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Magistrates can disclose addresses of police charged with misconduct

15 June 2010

Two senior Surrey police officers charged with misconduct have lost a judicial review against the decision of magistrates to release their addresses.

Chief superintendent Adrian Harper and superintendent Jonathan Johncox were charged with improperly interfering with prosecutions for speeding. They were suspended by Surrey police last year.

After they were charged, their lawyers made an application to Aldershot Magistrates’ Court that their home addresses should not be published.

Giving judgment in R (on the application of Harper) and R (on the application of Johncox) v Aldershot Magistrates’ Court and others [2010] EWHC 1319 Admin, Lord Justice Pill said counsel for the men argued that they were well known in the area.

“They had been responsible for the investigation and prosecution of serious crimes for over 25 years and there was a real danger that publication of their addresses would put them and their families at risk,” he said. “Both officers had been involved in covert operations.”

Pill LJ said the CPS was represented but did not address the court, and instead a journalist opposed the application. The magistrates retired and on their return refused it. An emergency application was made to the High Court and an injunction granted by Mr Justice Jack.

“The claimants submit that because of other information available about them, there is no damage to the administration of justice if their addresses are withheld,” Pill LJ said.

“The Press Association and CPS submit that because of the other information available, and the ease with which the addresses could be discovered, there is nothing to be gained by withholding the addresses.”

Pill LJ said that when making the application to the magistrates, the police officers’ lawyers “probably did not appreciate what was likely to be provoked”.

He said the submissions made by the journalist present seeking to establish the principle that addresses should not normally be withheld were “entirely proper” and the CPS “belatedly” agreed with them.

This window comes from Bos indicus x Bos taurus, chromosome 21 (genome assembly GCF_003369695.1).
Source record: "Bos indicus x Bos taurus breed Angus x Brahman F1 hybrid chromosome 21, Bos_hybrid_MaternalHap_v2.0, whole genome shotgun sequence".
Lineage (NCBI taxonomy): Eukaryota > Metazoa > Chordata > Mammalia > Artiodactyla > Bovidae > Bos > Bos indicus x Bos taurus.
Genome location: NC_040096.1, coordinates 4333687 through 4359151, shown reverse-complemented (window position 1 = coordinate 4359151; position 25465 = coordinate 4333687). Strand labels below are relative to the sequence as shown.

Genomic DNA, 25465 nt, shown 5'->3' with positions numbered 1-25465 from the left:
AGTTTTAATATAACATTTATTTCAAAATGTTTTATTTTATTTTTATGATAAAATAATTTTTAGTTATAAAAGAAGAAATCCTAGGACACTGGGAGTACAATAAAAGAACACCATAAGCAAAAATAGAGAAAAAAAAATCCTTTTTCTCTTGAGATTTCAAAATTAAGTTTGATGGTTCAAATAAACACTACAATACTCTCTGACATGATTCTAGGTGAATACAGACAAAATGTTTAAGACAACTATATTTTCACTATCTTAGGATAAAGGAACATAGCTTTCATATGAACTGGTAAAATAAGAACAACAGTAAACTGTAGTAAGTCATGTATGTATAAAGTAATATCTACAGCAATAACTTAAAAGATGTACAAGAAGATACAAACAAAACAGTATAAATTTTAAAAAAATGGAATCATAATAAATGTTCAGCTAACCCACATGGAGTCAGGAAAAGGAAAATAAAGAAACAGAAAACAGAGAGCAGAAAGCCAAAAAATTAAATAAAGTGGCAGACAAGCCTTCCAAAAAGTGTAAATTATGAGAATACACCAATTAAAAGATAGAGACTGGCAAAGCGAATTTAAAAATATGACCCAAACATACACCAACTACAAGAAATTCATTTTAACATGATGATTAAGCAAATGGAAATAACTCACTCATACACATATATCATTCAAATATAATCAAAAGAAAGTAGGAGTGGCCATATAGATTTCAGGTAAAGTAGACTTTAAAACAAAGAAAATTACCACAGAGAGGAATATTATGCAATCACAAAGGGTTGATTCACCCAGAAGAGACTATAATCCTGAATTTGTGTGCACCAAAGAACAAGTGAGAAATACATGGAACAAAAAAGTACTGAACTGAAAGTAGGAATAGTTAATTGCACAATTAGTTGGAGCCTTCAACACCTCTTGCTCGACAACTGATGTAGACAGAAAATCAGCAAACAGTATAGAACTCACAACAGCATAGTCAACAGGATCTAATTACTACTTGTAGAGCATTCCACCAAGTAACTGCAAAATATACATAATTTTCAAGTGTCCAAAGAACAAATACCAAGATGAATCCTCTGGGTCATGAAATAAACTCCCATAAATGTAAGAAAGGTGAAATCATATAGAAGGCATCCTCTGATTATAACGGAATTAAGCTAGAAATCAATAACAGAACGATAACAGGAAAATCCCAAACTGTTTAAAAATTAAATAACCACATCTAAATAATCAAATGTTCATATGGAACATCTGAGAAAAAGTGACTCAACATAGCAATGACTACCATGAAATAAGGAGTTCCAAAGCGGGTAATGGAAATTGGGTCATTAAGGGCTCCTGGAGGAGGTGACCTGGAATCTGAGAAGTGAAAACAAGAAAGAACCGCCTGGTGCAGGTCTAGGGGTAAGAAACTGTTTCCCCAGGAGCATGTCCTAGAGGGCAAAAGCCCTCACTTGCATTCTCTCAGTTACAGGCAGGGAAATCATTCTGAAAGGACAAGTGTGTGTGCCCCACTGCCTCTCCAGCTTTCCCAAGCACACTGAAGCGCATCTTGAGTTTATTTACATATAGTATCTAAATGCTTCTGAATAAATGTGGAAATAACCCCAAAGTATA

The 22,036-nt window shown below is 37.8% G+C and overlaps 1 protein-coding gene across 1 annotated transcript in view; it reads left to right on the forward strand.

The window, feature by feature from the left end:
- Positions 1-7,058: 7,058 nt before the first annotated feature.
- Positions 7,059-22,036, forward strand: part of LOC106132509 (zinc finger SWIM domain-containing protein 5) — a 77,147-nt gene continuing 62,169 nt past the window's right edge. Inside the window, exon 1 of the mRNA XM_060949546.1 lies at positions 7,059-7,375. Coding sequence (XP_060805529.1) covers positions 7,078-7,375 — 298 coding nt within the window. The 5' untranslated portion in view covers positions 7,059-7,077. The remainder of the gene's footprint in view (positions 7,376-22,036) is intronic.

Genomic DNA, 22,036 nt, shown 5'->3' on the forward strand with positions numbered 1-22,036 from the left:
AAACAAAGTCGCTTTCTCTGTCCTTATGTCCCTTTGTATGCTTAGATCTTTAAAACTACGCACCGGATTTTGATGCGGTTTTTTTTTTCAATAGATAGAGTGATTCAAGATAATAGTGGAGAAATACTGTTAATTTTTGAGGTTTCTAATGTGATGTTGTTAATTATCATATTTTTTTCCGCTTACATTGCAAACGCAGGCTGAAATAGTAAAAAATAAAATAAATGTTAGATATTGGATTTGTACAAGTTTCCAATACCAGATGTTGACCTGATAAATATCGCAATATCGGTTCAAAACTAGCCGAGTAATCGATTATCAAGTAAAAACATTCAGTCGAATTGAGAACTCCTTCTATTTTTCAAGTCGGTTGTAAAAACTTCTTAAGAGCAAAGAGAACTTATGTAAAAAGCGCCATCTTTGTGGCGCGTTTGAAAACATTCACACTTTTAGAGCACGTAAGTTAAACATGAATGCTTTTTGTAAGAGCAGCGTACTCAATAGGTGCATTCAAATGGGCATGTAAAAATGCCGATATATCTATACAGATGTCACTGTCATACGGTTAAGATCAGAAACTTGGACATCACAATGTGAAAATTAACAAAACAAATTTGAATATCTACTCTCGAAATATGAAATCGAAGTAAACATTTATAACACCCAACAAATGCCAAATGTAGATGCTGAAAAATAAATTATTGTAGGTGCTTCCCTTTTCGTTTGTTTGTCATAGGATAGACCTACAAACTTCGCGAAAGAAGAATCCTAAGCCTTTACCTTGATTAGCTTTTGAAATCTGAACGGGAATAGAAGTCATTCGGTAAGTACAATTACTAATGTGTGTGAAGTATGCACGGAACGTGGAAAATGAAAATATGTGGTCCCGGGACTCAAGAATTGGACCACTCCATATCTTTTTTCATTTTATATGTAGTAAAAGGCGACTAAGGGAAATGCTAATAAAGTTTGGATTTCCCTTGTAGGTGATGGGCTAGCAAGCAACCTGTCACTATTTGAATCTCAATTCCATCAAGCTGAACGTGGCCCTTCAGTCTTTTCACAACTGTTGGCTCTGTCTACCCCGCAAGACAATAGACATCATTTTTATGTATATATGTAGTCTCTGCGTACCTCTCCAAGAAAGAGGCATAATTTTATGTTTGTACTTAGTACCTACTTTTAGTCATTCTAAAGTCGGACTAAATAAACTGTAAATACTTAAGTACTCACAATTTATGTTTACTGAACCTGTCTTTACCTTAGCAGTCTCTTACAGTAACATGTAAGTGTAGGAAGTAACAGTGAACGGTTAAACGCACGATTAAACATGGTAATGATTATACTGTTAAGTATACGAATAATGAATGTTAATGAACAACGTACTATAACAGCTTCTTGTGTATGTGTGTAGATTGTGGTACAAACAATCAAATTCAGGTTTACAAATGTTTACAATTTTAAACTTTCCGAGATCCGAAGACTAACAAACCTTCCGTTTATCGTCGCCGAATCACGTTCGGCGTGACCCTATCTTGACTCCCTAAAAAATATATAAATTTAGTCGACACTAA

“There is, in my judgment, a burden on the claimants to establish not only that the derogation they seek is in the circumstances a very limited one but also that there is a justification in the particular case for interfering at all with the principle of open justice.”

He went on: “While the charges against the claimants are serious, they are unlikely to provoke that response by vigilantes which occasionally occurs in some categories of offence, for example, charges involving abuse of young children.”

He said that it was “inconceivable” that police officers would be deterred from performing their duties if it was known that their addresses would be disclosed.

“I would accept that the proper performance of police duties is, for present purposes, an integral part of the administration of justice but I can see no adverse impact in this case.”

Pill LJ held that article 2 of the ECHR (right to life) was not engaged by the case. He said he would have found it “very surprising” if the magistrates had reached a different conclusion.

“I do not doubt the genuineness of the concern felt by the claimants for the safety of themselves and their families. For the reasons given, however, the magistrates were right to refuse the application to withhold the claimants’ addresses.”

Lord Justice Pill refused the application and ordered discharge of the injunction made by Mr Justice Jack. Mrs Justice Rafferty agreed.

Chief Superintendent Harper led the investigation into the stabbing of Abigail Witchalls in Little Bookham, which left her paralyzed. Police said Richard Cazaly would have been charged had he not committed suicide.

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